We should be able to distinguish (strongly) between two key types, so they will need to implement the Eq
trait, and we should be able to clone a key (the Clone
trait).
Finally, we probably want to be able to print keys out for debugging purposes, so we’ll also add the Debug
trait to make this possible.
A simple basis trait looks like this:


For now at least, this should be everything we need to define a trait for a vector type.
The vector trait
The last fundamental trait that we’re going to introduce now is the Vector
trait, which describes the properties of an element from a vector space (defined as the linear span of a basis with coefficients taken from a given field).
The Vector
trait must be sufficiently general to cover the wide variety of different data structures  the fundamental objects that hold the data data that constitute the vector  but also capture the necessary properties of a vector.
Let’s take a moment to remind ourselves of the defining properties of a vector. A vector space is a set that is equipped with an addition operation that is commutative and associative, has a zero element, and has inverses (negatives), and also has a second operation of scalar multiplication with scalars coming from a field. (That is, it forms an abelian group with addition.) The scalar multiplication must “play well” with addition, and also have some other expected properties: multiplying by 0 should give the zero vector, and multiplying by 1 should not change the vector. We’ll refer to these operations of addition and scalar multiplication as the vector arithmetic operations.
Now, in terms of the code, we can’t really make any assertions as to the restrictions on the vector arithmetic operations, but we can use our trait to ensure that they exist.
Now we could use the standard library operator traits (Add
, Sub
, and so on) but, as with the field trait, this isn’t quite as flexible as we would like.
In fact, my first at writing an algebra library in Rust tried to make use of these operator traits, and defining a Vector
trait turned out to be hideously complicated.
In addition to the arithmetic operations, we also need some methods for accessing the data in the vector.
A fundamental property of a vector is that one can retrieve the coefficient corresponding to a particular basis element.
This behaviour can be added to our trait by implementing a get
method (and a corresponding get_mut
for getting this value mutably).
Again, we could use the Index
trait to allow us to access these elements using the usual brackets operator [key]
, but we do need to be careful.
If this is functionality we’d like to implement, we can use a blanket implementation to implement bracket access for all vector types by simply calling the required get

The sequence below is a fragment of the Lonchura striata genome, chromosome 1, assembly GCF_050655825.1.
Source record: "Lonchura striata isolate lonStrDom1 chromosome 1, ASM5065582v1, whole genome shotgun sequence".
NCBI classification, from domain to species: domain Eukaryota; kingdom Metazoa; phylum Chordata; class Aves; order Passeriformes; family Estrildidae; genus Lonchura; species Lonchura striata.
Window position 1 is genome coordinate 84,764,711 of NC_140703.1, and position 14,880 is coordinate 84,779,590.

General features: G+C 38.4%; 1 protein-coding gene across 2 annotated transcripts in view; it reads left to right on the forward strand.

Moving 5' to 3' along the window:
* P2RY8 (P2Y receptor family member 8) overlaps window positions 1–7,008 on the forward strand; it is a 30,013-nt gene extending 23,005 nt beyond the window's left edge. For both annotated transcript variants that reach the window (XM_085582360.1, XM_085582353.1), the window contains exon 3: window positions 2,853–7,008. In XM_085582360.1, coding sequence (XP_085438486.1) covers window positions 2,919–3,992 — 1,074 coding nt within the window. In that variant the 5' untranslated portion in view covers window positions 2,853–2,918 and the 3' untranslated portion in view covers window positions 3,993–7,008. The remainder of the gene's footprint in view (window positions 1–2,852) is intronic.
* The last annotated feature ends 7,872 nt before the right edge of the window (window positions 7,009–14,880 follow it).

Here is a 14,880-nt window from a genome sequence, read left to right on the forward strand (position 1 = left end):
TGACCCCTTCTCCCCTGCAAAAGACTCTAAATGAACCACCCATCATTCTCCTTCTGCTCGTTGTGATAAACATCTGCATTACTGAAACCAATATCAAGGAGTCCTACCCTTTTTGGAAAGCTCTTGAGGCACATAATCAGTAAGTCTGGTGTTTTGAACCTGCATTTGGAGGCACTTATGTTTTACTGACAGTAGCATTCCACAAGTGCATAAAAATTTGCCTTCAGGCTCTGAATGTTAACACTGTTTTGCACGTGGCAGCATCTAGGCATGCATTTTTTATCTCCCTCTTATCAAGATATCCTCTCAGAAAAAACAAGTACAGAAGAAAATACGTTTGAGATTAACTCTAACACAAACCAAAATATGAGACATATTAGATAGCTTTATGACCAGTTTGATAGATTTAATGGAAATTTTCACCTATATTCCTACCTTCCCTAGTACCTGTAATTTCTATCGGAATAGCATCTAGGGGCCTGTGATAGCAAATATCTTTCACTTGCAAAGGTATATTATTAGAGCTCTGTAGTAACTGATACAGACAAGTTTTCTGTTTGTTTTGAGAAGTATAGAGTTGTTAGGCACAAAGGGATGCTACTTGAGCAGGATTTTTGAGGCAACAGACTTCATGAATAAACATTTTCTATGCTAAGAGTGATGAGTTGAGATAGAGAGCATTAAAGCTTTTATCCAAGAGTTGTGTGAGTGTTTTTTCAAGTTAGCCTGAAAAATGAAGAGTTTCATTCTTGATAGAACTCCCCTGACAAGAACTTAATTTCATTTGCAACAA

method.
Putting these basic properties together, we end up with the start of a reasonable Vector
trait.


We need to add some methods for creating new vectors, such as the zero vector, and from existing data.
I’m not entirely sure what methods I’ll need yet, but I have included methods for creating unidimensional vectors from a key and scalar value, and from iterators.
There are also a handful of methods for general housekeeping of vectors such as inserting and clearing elements in vectors.
This more or less rounds out Vector
trait as it stands at the moment.
You might notice that my actual trait in the GitHub repository does not look exactly like this.
This is because it is a work in progress and I haven’t fully decided what intermediate traits I will eventually introduce to deal with the more general settings that we might want to use vectorlike objects.
Problems of iterators
One of the big things that I haven’t been able to figure out yet is iterators.
I want vectors to support iteration (by reference or mutable reference) over the data that it contains.
Unfortunately, the Rust borrow checker wants to know the lifetime associated with these references, which leads to some rather tricky reasoning about how long the data is valid for in the definition of the Vector
trait.
The main problem is that Rust will not allow  at least when using safe rust  references that may become invalidated during their lifetime.
This is a good thing, it means that when you have a reference you can be certain that it is valid and points to the data you expect it to.
Unfortunately, this also means that the programmer has to make an assertion as to the lifetime of the underlying data using lifetime annotations.
I think the problem is that there is no easy mechanism, as far as I know, to account for the lifetime of the data structure implementing Vector
without introducing a lifetime parameter for the trait itself.
In the end, this might have to be something that I do to make iterators work.
This might not be the worst solution.
Indeed, in most circumstances, there will be some kind of sensible choice of lifetime to use when implementing the Vector
trait for a data storage option.
For example, if we were to implement Vector
for a slice of scalar values, say &'a mut [S]
, then the natural choice of lifetime to use in the trait implementation would be 'a
.
However, not being an expert on Rust trait lifetimes and how these interact with one another, I cannot be sure that this is the “right” choice.
I need to do a whole lot of reading around to find out if this is a viable option, although I am reluctant to introduce generic parameters for the Vector
trait.
Summary
This is a longterm project. The C++ library libalgebra contains an enormous amount of functionality, and redesigning this functionality to be more Rustic will be very challenging. I have a lot of ideas for how this can be done, but obviously this will take a lot of work. I’ve already implemented some things that I will write separate posts about.